But if you actually look at your data, depending on what you’re selling, 30 seconds on site might be a long time. For certain products, that may not be any time at all just depending on how much research and how much there is to do and read about the product before making a decision.
So building out some really quick custom reports is a great way to do that. Also looking at things like :
- Google Ads Audience Insights
- Google Analytics Demographic Reports
This helps you understand which third-party audiences your converters and purchasers are most frequently associated with. It is also a great way to identify prospecting audiences.
Brent Csutoras (BC): If I was doing this, would I start making custom ads for each different audience?
AB: Yes, absolutely. Ideally, I would map out audiences using a worksheet to identify:
- Where people are in the buying cycle.
- What are the actions and resources they’ve engaged with would tell me where they are.
- What they’ve already done and what they’ve already seen.
- What they might be interested in seeing next.
Mapping that all out in a worksheet helps to keep everything organized and define what that next step should be for that person. You can then use that to create ad copy.
You don’t necessarily have to structure all of your campaigns based upon audiences either because we have the option to customize ads using the conditional function with audiences.
This enables you to update the ads per audience without having a really insane hyper-specific structure where each of your campaigns are only targeting one particular audience, which would be really hard to manage.
What would you consider to be some of the more advanced ways of dealing with the audiences?
AB: I would say one of the most valuable steps that you can take that I don’t see a lot of advertisers taking yet is making sure that you have the audience report set up in Google Analytics (it doesn’t set up by default).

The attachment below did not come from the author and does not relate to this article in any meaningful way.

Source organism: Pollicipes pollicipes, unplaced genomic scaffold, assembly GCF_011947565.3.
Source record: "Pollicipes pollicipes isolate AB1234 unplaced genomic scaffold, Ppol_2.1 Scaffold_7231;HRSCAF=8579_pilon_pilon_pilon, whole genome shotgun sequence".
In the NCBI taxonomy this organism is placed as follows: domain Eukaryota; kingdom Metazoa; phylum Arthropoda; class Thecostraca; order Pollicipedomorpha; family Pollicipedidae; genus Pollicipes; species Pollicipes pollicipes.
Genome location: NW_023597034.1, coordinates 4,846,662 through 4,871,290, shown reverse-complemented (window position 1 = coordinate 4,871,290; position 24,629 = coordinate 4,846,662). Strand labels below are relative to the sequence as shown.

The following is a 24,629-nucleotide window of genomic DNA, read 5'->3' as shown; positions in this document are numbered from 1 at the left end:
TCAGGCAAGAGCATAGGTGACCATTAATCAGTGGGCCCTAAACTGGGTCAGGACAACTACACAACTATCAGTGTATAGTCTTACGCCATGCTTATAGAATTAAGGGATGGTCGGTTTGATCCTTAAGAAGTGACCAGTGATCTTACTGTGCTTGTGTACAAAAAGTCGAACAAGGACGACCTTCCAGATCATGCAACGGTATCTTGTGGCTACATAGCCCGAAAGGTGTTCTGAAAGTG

Even after you create your audiences to send them over to Google Ads, you also have to go in and check the box to send them to Google Analytics as well.
For instance, you might have certain audiences that you’re running in Facebook and in Google Ads. You’re reporting on the performance of all of those things within each of those platforms.
Now, with the Google Analytics Audience Report, you can:
- Create those audiences within Google Analytics.
- Enable them for Google Analytics reporting.
- Have one cohesive view of all of this performance in one place.
I’m a huge fan of the report in Google Analytics because it allows you to analyze the performance of up to 20 audiences that you’ve created, which then enables them for use in custom reports and custom segments.
The best part is that you can dig into performance of micro-conversions, top-of-funnel campaigns and understand not only what targeting is working best (which audiences you should use for targeting) but also which channels and what points along your customer journey are really performing well. What does that influence really look like?
For instance, for most of us, we might have ebooks somewhere throughout the journey. We might be trying to get people to sign up for the newsletter.
We might be trying to get people to subscribe to our blog, but we don’t necessarily know what the influence of those actions are and if it’s going to result in a purchase later in the buying cycle or not.
As we’re reporting on performance by channels, we’re looking at the acquisition reports and it’s the last touch. So of course, it’s doesn’t look good for our top-of-funnel channels.
But if you have all of this data enabled through audiences and pulling into the Audience Report, you could see the longer-term performance of folks that fall into those audiences because of certain channels that they’ve come from or because of certain actions that they’ve taken throughout the journey.